REP. DELANEY RE-ELECTED:Democratic Rep. John Delaney struck a bipartisan tone Tuesday evening as he thanked volunteers, supporters and family for helping him win a third term in Maryland’s 6th Congressional District, Glynis Kazanjian writes in MarylandReporter.com. Delaney handily defeated Republican candidate Amie Hoeber 55% to 41%. Delaney spent $1.4 million on the race, and Hoeber spent close to $1 million, plus independent spending by a super PAC funded by her husband.
- Democratic Rep. John Delaney won re-election Tuesday to a third term, turning back a well-funded challenge by Republican Amie Hoeber in what was widely regarded as Maryland’s only competitive congressional race in this fall’s general election, Louis Peck writes for Bethesda Beat.
- Delaney received 55.3%, or 167,229 votes, according to the Maryland State Board of Elections. Hoeber received 40.9%, or 123,611 votes, Danielle Gaines and Nancy Lavin of the Frederick News Post report.
LOSING & CELEBRATING: Len Lazarick of MarylandReporter.com reports that while Maryland Republicans were losing the U.S. Senate race by a wide margin and losing hard fought races for Congress, on Tuesday night in a ballroom at the BWI Marriott, they were celebrating and looking ahead to the 2018 election with glee.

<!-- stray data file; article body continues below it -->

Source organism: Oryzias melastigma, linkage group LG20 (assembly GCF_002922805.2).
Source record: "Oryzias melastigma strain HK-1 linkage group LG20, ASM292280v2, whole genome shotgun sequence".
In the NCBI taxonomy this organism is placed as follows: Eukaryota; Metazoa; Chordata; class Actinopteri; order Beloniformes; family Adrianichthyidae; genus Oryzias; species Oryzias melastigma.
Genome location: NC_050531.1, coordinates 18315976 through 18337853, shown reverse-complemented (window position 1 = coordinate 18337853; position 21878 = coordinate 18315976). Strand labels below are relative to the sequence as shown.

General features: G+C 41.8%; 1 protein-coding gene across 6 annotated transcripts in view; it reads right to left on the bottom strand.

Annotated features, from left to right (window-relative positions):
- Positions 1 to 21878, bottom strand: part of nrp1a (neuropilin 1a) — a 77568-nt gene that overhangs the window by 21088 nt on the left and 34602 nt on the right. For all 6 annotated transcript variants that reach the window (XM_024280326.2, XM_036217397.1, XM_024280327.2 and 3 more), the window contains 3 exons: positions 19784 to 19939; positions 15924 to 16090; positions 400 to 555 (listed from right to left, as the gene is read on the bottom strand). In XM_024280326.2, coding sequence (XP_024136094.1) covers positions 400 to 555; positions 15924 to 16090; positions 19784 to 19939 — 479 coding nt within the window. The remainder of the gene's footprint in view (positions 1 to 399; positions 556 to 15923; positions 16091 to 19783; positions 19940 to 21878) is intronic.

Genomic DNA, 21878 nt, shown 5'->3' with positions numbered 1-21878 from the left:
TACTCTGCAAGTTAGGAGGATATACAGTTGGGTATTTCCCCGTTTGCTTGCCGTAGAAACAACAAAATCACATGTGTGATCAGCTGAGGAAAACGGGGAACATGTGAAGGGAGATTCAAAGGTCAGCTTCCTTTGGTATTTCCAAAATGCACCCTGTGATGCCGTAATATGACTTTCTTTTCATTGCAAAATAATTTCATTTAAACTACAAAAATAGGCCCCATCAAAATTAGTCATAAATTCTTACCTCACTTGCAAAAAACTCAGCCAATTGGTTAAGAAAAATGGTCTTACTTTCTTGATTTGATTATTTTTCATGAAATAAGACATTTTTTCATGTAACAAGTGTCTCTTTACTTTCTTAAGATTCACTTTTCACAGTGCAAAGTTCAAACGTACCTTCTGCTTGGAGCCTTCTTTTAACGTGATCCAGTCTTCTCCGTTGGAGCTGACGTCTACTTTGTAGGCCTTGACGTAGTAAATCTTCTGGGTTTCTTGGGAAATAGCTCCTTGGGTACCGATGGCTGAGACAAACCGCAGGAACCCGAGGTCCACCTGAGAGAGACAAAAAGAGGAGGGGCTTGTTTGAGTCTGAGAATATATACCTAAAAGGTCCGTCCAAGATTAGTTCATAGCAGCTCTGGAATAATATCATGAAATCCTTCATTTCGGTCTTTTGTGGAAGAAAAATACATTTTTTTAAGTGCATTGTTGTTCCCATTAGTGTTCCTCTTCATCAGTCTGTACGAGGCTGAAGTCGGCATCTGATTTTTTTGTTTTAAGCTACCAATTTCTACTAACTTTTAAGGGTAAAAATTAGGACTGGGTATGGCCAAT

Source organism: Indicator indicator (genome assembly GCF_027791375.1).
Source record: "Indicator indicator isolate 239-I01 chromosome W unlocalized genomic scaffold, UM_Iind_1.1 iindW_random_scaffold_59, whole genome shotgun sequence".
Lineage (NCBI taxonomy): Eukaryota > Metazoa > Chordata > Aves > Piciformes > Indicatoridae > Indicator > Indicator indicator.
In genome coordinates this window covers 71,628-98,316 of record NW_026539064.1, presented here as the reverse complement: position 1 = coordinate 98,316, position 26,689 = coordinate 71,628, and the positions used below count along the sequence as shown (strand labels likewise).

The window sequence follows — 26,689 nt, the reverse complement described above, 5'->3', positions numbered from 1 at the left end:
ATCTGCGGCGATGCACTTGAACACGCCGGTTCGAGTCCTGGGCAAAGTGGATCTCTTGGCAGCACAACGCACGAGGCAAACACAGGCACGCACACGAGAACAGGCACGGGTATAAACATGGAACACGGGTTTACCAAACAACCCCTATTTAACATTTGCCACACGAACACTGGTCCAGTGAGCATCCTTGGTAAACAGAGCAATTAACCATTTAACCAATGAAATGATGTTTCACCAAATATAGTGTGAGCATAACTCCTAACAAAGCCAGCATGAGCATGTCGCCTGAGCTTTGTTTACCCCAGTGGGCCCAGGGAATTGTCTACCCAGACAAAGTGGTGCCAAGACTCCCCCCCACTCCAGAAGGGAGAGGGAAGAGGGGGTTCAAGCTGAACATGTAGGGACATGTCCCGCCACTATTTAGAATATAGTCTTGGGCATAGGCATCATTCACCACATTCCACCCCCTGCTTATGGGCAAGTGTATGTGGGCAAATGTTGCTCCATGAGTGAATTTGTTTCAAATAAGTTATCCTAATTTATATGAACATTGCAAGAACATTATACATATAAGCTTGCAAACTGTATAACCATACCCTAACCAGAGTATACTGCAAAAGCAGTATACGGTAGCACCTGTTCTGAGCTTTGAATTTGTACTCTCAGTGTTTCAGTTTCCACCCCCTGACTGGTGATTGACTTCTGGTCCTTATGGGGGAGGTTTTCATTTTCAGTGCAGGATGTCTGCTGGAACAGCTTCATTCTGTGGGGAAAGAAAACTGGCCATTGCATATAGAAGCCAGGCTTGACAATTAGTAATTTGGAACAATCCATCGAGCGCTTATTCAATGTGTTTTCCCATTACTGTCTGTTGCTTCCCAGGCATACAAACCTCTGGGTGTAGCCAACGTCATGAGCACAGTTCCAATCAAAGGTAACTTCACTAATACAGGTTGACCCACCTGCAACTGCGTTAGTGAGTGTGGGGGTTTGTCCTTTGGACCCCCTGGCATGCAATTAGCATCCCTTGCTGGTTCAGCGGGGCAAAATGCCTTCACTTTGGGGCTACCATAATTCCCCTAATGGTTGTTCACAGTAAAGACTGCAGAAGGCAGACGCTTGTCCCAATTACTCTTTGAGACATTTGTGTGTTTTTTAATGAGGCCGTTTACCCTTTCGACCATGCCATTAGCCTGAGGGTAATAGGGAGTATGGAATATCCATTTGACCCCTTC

DAY IN PHOTOS: Here’s a Sun photo gallery of Election Day happenings around Maryland.
BALLOT QUESTIONS AROUND STATE: Voters rebuffed the political establishment by adopting term limits in Montgomery County. And in Prince George’s County, voters endorsed a measure favored by most of their elected leaders in adding two at-large seats to the County Council. That expands the body from nine members to 11, Robert McCartney reports for the Post.
- As Marylanders cast ballots Tuesday for national and statewide races, Baltimore-area voters also faced ballot questions in their home jurisdictions on issues related to campaign finance, term limits and zoning provisions for outlet malls, reports Pamela Wood in the Sun. In Howard County, voters approved a proposal to establish a public funding system for candidates running for County Council and county executive. The issue had been hotly debated in weeks leading up to Tuesday’s vote.